The Filling And Breaking Of My Heart At The 2019 Queer Liberation March

I joined in at the Queer Liberation March this year, attending the protest instead of NYC WorldPride. My heart, at the same time, was filled to the brim and…as I walked home, broken once again.

My friend, my fiancé, and myself at the Queer Liberation March. Photo by Aidan Doyle, taken from a thoughtful and amazing article in them: “Queer Liberation March 2019” – which you can visit to read and view Doyle’s other brilliant photos of the March.

Pride month has long left us. Happily richer, the corporations have since painted over the rainbows they were sporting, leaving the queer community with the same guarded white walls we’re used to having thrown up in our face.

However, the love, power, passion, and anger of the LGBTQIA+ community lives on.

This year, my fiancé and I attended the Queer Liberation march. We both have a bit of a sordid history with Pride parades, but knew we wanted to be in New York City in commemoration of the 50thanniversary of the Stonewall Riots.  We weren’t sure how we were going to show up to honor our community’s history in a way that felt right.

…Then the Queer Liberation March popped up. Meant to be a people’s march to reclaim Pride, it was a counter-march to the Parade that sported no corporate floats or police presence.  What other way is there to honor Sylvia Rivera, Marsha P. Johnson, Miss Major, Stormé DeLarverie, Larry Kramer, the Mattachine Society, the Daughters of Bilitis, Frank Kameny, the Gay Liberation Front, Et All? What other way is there to commemorate an anti-police riot that lasted days after our rights had been violated so deeply and so unwaveringly?

There isn’t.

You march.

We met up with a friend in Bryant Park to join the March at its mid-way point. The energy just in the park itself was electric. Throngs of people dressed in both black, pink, and gold (the colors of the march) as well as bright, fantastic outfits. It felt like every single person in the park had a purpose – and in a lot of ways, perhaps that is true. Each and every person who showed up to the Queer Liberation March made a purposeful decision to attend the March instead of the Parade. Therefore, each person’s body became a powerful statement against the corporatization and pink-washing of Pride. Each person purposefully became a part of a new wave of the continued street presence of Queer protest and riots. By making the choice to be here, just a few blocks away from there, they became a part of a grand testament to the strength and resilience of queer activism. No one was there because it was “fun”. No one was there because it was something to do. No one was there because they were being paid to be there. Everybody was there because they knew they needed to be.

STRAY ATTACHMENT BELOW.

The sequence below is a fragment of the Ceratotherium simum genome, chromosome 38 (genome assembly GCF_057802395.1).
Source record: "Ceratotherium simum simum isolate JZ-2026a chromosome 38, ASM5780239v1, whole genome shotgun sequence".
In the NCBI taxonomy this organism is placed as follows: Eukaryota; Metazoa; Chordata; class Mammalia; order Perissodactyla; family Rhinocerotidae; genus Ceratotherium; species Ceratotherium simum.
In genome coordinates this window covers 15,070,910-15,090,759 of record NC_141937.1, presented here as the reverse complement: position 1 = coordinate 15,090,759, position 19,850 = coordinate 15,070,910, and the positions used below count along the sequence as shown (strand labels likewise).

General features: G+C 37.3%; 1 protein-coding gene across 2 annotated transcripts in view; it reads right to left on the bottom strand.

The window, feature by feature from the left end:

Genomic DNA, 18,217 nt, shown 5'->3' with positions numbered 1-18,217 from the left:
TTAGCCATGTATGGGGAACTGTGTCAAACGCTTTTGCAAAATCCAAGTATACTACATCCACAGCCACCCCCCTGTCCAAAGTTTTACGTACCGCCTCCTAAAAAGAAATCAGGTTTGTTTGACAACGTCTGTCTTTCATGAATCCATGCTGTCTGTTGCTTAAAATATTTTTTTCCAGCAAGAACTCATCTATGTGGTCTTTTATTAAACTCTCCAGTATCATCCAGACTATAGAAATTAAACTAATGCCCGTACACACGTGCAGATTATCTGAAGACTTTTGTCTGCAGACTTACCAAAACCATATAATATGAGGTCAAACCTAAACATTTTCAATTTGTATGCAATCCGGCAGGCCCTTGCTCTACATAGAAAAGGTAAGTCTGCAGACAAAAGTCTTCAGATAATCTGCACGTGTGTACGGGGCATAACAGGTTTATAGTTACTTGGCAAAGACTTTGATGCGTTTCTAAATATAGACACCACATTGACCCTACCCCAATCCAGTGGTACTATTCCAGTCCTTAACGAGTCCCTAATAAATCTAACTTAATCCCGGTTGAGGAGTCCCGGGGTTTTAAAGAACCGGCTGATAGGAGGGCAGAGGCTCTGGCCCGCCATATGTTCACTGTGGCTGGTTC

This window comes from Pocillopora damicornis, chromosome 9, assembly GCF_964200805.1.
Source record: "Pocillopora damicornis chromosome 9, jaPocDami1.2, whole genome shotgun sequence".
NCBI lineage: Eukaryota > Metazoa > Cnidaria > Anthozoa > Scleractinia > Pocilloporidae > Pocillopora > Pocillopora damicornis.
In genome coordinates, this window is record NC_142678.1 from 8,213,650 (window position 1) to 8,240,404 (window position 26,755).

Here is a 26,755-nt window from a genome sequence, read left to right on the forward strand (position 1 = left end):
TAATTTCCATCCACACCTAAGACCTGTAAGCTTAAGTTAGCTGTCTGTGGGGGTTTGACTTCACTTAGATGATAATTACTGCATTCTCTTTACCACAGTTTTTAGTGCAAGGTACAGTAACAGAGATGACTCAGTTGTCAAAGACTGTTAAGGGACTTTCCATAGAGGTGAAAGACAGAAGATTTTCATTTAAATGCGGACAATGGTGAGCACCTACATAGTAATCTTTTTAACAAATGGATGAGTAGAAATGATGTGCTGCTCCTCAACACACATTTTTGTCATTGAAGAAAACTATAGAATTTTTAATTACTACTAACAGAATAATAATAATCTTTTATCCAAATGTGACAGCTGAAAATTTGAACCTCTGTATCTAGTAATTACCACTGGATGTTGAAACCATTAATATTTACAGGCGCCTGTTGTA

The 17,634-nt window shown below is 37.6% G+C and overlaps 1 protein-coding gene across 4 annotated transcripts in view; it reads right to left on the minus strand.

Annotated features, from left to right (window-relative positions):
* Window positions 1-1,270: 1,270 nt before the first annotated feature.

After Sappho

This is an “after” poem in response to Sappho’s “He is more than a hero”.

Woman with wax tablets and stylus (so-called “Sappho”)


The man sits beside you,
a protective playful arm
draped over what can only be
mine when the stage lights turn off;
both our hero and the villain.

I sit still on the opposite couch,
holding a pillow embroidered God is Good!
only moving to accept each plate of cake or fruit
your mother offers from the kitchen,
praying the sugar on top is not salt.

Onto the stage she comes- again-
with the unnecessary second tray
of sweet plantains, hoping to catch us
holding hands or sacrificing babies-
whatever it is people like us do.

Then stage right, Prince Charming stands up.
His part played so perfectly, even I am fooled,
when his lips pucker out to meet yours
for the grand finale,
and my throat tries to swallow my tongue.

The curtain closes on the image of
your mother, smiling from the kitchen.

If he stays, death isn’t far from me.
If he goes, death isn’t far from you.


The Shelf: Episode 16

Welcome back to The Shelf, a film review podcast about the physical media we carry with us. OMG ya’ll! Our very first musical! Hooray! Join Nic and Hannah as they discuss the-little-musical-that-could, Dr. Horrible’s Sing-Along Blog.

If you’re having trouble loading in this browser, you can also access the episode externally here: The Shelf, Episode 16: Dr. Horrible’s Sing-Along Blog


The Power of Yoga for the Queer Community